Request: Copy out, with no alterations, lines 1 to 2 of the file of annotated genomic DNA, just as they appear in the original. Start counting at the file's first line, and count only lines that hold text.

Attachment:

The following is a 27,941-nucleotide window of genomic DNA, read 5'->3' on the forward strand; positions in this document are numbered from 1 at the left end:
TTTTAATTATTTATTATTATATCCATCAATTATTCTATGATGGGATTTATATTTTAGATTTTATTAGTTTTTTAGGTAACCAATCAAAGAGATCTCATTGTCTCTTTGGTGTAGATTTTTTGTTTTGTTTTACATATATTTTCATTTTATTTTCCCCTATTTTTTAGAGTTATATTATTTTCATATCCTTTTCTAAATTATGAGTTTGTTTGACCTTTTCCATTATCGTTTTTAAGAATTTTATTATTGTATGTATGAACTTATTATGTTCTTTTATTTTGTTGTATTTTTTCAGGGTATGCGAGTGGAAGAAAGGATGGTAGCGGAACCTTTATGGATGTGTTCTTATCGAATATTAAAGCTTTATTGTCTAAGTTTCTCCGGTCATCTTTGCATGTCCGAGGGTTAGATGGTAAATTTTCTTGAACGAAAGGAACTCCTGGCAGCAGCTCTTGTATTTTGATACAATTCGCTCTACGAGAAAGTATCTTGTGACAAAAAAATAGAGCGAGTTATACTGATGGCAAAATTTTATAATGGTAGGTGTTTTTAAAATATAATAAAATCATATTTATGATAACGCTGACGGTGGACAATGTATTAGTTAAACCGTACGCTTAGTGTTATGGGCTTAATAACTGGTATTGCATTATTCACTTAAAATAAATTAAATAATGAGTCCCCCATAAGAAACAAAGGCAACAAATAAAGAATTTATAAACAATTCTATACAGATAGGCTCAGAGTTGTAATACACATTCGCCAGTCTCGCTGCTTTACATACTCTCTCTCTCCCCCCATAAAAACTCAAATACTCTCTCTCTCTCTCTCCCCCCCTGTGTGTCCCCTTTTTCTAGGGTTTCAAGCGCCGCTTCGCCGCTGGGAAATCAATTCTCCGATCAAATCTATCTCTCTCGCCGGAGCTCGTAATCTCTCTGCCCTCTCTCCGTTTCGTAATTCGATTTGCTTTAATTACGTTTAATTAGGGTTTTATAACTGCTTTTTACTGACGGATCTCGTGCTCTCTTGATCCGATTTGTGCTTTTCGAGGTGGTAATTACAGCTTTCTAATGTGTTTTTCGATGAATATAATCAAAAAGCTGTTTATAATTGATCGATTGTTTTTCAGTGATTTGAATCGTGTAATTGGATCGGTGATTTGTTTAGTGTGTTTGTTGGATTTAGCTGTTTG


The following is a 27,941-nucleotide window of genomic DNA, read 5'->3' on the forward strand; positions in this document are numbered from 1 at the left end:
TTTTAATTATTTATTATTATATCCATCAATTATTCTATGATGGGATTTATATTTTAGATTTTATTAGTTTTTTAGGTAACCAATCAAAGAGATCTCATTGTCTCTTTGGTGTAGATTTTTTGTTTTGTTTTACATATATTTTCATTTTATTTTCCCCTATTTTTTAGAGTTATATTATTTTCATATCCTTTTCTAAATTATGAGTTTGTTTGACCTTTTCCATTATCGTTTTTAAGAATTTTATTATTGTATGTATGAACTTATTATGTTCTTTTATTTTGTTGTATTTTTTCAGGGTATGCGAGTGGAAGAAAGGATGGTAGCGGAACCTTTATGGATGTGTTCTTATCGAATATTAAAGCTTTATTGTCTAAGTTTCTCCGGTCATCTTTGCATGTCCGAGGGTTAGATGGTAAATTTTCTTGAACGAAAGGAACTCCTGGCAGCAGCTCTTGTATTTTGATACAATTCGCTCTACGAGAAAGTATCTTGTGACAAAAAAATAGAGCGAGTTATACTGATGGCAAAATTTTATAATGGTAGGTGTTTTTAAAATATAATAAAATCATATTTATGATAACGCTGACGGTGGACAATGTATTAGTTAAACCGTACGCTTAGTGTTATGGGCTTAATAACTGGTATTGCATTATTCACTTAAAATAAATTAAATAATGAGTCCCCCATAAGAAACAAAGGCAACAAATAAAGAATTTATAAACAATTCTATACAGATAGGCTCAGAGTTGTAATACACATTCGCCAGTCTCGCTGCTTTACATACTCTCTCTCTCCCCCCATAAAAACTCAAATACTCTCTCTCTCTCTCTCCCCCCCTGTGTGTCCCCTTTTTCTAGGGTTTCAAGCGCCGCTTCGCCGCTGGGAAATCAATTCTCCGATCAAATCTATCTCTCTCGCCGGAGCTCGTAATCTCTCTGCCCTCTCTCCGTTTCGTAATTCGATTTGCTTTAATTACGTTTAATTAGGGTTTTATAACTGCTTTTTACTGACGGATCTCGTGCTCTCTTGATCCGATTTGTGCTTTTCGAGGTGGTAATTACAGCTTTCTAATGTGTTTTTCGATGAATATAATCAAAAAGCTGTTTATAATTGATCGATTGTTTTTCAGTGATTTGAATCGTGTAATTGGATCGGTGATTTGTTTAGTGTGTTTGTTGGATTTAGCTGTTTG